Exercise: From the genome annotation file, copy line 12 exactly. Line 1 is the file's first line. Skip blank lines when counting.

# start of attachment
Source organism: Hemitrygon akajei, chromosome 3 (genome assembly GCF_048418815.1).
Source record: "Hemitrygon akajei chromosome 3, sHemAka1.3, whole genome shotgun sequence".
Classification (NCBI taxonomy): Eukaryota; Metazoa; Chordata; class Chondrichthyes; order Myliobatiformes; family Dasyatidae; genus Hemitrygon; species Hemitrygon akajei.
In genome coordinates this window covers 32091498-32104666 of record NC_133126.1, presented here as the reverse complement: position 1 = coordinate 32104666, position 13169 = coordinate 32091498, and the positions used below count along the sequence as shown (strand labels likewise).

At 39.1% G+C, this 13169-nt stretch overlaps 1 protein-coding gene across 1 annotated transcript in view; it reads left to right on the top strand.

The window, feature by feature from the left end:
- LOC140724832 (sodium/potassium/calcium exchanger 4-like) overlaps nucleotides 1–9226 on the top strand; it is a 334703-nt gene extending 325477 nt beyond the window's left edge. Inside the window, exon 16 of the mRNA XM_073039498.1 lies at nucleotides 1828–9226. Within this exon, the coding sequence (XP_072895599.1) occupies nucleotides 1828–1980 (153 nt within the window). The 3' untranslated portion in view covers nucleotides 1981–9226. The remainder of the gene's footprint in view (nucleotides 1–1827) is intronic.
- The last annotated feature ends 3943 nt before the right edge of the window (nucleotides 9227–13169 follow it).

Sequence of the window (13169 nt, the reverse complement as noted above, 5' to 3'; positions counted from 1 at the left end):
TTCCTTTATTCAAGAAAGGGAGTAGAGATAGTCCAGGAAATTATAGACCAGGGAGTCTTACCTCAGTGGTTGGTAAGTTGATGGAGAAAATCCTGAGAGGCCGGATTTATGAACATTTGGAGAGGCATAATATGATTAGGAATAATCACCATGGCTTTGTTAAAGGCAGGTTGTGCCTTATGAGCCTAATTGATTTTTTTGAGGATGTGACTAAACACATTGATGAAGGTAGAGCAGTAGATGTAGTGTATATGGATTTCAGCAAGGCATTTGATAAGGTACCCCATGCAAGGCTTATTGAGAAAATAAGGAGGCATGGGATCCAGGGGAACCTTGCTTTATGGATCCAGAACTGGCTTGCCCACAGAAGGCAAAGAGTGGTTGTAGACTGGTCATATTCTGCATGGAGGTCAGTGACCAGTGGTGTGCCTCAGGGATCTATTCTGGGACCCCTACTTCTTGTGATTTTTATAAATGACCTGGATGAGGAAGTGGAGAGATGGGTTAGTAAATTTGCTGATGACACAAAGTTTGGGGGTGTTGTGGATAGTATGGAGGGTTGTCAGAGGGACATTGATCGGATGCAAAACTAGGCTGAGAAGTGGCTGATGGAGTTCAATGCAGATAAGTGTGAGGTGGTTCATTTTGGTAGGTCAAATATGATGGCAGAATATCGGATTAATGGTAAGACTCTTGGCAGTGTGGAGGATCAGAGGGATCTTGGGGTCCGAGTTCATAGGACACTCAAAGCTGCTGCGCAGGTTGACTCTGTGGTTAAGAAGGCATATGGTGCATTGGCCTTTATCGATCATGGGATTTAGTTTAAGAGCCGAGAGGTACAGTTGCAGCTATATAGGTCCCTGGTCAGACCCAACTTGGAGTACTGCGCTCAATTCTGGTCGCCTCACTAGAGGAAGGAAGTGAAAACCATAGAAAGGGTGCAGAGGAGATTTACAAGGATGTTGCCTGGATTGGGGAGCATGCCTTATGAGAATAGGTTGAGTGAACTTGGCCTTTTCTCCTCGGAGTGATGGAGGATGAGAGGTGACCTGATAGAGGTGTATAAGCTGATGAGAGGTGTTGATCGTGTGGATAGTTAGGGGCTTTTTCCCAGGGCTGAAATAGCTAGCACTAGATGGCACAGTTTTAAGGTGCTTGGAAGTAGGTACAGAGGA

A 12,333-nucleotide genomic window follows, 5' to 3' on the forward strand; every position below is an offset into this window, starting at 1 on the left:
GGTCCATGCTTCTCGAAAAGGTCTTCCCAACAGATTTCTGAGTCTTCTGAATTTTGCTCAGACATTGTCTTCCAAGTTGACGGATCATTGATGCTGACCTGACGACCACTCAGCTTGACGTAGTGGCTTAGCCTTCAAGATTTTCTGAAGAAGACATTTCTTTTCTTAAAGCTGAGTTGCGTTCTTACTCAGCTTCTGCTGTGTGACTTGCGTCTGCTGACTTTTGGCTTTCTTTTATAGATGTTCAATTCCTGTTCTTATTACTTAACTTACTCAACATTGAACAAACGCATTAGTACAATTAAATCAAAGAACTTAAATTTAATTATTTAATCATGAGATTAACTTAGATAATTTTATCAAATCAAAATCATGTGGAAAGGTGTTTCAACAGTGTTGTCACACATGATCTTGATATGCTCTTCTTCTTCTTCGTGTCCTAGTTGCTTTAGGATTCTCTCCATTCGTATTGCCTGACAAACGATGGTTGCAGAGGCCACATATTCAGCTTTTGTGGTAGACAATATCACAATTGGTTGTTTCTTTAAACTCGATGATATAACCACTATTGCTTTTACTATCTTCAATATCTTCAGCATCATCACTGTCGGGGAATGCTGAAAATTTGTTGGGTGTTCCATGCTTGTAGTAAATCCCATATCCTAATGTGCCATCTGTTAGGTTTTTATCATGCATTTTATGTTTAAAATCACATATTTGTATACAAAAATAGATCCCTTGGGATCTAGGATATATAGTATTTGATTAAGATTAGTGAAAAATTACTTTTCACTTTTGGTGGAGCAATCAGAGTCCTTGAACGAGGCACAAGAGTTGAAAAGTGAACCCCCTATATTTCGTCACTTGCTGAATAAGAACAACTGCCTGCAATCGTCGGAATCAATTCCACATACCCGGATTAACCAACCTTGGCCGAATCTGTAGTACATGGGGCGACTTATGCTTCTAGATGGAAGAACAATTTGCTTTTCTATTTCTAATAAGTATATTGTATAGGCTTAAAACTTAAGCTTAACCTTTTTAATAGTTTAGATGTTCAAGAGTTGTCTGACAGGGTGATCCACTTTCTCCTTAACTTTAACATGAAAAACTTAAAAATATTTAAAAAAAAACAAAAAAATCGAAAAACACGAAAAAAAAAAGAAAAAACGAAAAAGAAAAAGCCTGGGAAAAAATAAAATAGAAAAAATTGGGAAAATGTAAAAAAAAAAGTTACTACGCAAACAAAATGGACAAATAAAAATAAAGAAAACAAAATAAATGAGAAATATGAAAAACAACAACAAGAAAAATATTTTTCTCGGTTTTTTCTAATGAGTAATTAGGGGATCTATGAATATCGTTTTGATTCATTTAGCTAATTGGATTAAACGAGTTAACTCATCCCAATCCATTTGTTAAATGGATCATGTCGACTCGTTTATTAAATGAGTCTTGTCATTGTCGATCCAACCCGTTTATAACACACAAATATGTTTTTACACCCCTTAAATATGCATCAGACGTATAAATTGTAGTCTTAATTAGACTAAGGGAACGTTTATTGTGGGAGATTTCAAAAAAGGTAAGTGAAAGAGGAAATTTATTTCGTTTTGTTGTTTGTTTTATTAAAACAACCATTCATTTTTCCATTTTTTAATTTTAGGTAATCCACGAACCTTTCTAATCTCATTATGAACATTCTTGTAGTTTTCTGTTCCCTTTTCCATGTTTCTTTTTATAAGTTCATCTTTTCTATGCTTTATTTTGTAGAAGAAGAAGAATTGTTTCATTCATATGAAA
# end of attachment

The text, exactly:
GGTCCATGCTTCTCGAAAAGGTCTTCCCAACAGATTTCTGAGTCTTCTGAATTTTGCTCAGACATTGTCTTCCAAGTTGACGGATCATTGATGCTGACCTGACGACCACTCAGCTTGACGTAGTGGCTTAGCCTTCAAGATTTTCTGAAGAAGACATTTCTTTTCTTAAAGCTGAGTTGCGTTCTTACTCAGCTTCTGCTGTGTGACTTGCGTCTGCTGACTTTTGGCTTTCTTTTATAGATGTTCAATTCCTGTTCTTATTACTTAACTTACTCAACATTGAACAAACGCATTAGTACAATTAAATCAAAGAACTTAAATTTAATTATTTAATCATGAGATTAACTTAGATAATTTTATCAAATCAAAATCATGTGGAAAGGTGTTTCAACAGTGTTGTCACACATGATCTTGATATGCTCTTCTTCTTCTTCGTGTCCTAGTTGCTTTAGGATTCTCTCCATTCGTATTGCCTGACAAACGATGGTTGCAGAGGCCACATATTCAGCTTTTGTGGTAGACAATATCACAATTGGTTGTTTCTTTAAACTCGATGATATAACCACTATTGCTTTTACTATCTTCAATATCTTCAGCATCATCACTGTCGGGGAATGCTGAAAATTTGTTGGGTGTTCCATGCTTGTAGTAAATCCCATATCCTAATGTGCCATCTGTTAGGTTTTTATCATGCATTTTATGTTTAAAATCACATATTTGTATACAAAAATAGATCCCTTGGGATCTAGGATATATAGTATTTGATTAAGATTAGTGAAAAATTACTTTTCACTTTTGGTGGAGCAATCAGAGTCCTTGAACGAGGCACAAGAGTTGAAAAGTGAACCCCCTATATTTCGTCACTTGCTGAATAAGAACAACTGCCTGCAATCGTCGGAATCAATTCCACATACCCGGATTAACCAACCTTGGCCGAATCTGTAGTACATGGGGCGACTTATGCTTCTAGATGGAAGAACAATTTGCTTTTCTATTTCTAATAAGTATATTGTATAGGCTTAAAACTTAAGCTTAACCTTTTTAATAGTTTAGATGTTCAAGAGTTGTCTGACAGGGTGATCCACTTTCTCCTTAACTTTAACATGAAAAACTTAAAAATATTTAAAAAAAAACAAAAAAATCGAAAAACACGAAAAAAAAAAGAAAAAACGAAAAAGAAAAAGCCTGGGAAAAAATAAAATAGAAAAAATTGGGAAAATGTAAAAAAAAAAGTTACTACGCAAACAAAATGGACAAATAAAAATAAAGAAAACAAAATAAATGAGAAATATGAAAAACAACAACAAGAAAAATATTTTTCTCGGTTTTTTCTAATGAGTAATTAGGGGATCTATGAATATCGTTTTGATTCATTTAGCTAATTGGATTAAACGAGTTAACTCATCCCAATCCATTTGTTAAATGGATCATGTCGACTCGTTTATTAAATGAGTCTTGTCATTGTCGATCCAACCCGTTTATAACACACAAATATGTTTTTACACCCCTTAAATATGCATCAGACGTATAAATTGTAGTCTTAATTAGACTAAGGGAACGTTTATTGTGGGAGATTTCAAAAAAGGTAAGTGAAAGAGGAAATTTATTTCGTTTTGTTGTTTGTTTTATTAAAACAACCATTCATTTTTCCATTTTTTAATTTTAGGTAATCCACGAACCTTTCTAATCTCATTATGAACATTCTTGTAGTTTTCTGTTCCCTTTTCCATGTTTCTTTTTATAAGTTCATCTTTTCTATGCTTTATTTTGTAGAAGAAGAAGAATTGTTTCATTCATATGAAA